Thomas W. Bethel Sat, 02/03/2007 - 06:34
Having worked in a Conservatory of Music for 26 years I can safely say that if given half a chance most classically trained musicians would prefer NOT to wear any headphones. If they do have to wear them they prefer the single muff design but most of them would prefer NO HEADPHONES as they are something alien to what they are use to hearing.

I have a good friend who is a classically trained cello player and played for years in a symphony orchestra. Now he makes a very good living by playing for sessions in Nashville and he has told me on more than one occasion that he can't stand to have headphones on but has to use them when he is in session. He had to relearn to play his cello with cans on and even practiced with them on so he could get use to the "sound" in the cans versus what he was hearing when he did not have them on. Playing with headphones on is somewhat similar to playing the piano with gloves on. Yes it can be done but the results may not be what you or the conductor are expecting.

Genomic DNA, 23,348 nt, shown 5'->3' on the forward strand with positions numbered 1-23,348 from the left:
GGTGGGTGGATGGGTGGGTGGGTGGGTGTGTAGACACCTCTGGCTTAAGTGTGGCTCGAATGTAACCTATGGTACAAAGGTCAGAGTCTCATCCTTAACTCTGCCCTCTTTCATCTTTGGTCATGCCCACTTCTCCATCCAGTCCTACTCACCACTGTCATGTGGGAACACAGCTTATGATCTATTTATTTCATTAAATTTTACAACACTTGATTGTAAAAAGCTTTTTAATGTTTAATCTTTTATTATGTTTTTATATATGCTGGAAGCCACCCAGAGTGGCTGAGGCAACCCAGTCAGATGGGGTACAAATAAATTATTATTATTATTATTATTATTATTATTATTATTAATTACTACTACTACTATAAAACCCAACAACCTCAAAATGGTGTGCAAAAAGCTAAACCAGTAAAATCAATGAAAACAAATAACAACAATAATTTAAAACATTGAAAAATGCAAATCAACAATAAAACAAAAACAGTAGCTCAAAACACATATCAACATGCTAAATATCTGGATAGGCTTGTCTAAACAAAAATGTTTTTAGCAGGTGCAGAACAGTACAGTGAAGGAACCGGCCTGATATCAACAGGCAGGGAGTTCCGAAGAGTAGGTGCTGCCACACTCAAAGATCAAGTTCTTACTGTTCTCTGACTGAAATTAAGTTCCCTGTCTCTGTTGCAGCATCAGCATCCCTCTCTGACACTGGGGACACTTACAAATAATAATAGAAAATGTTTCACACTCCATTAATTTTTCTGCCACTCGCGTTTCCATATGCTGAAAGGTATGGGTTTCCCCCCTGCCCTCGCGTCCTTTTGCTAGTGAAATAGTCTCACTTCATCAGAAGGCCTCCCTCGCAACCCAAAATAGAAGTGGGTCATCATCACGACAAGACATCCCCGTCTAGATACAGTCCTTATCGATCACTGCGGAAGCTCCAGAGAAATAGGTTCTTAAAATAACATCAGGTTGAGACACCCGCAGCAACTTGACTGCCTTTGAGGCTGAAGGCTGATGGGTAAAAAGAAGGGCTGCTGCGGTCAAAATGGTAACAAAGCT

FifthCircle Sat, 02/03/2007 - 11:55
Sonarerec wrote: This is a digression that has gone far afield-- perhaps we could simply respond to Joe's questions?

Rich

This conversation has gone way off topic... Please lets try to restore some civility (and less of the "I know more than you" attitutde) or the topic will be locked.

Sorry, but this forum is better than what is going on here...

--Ben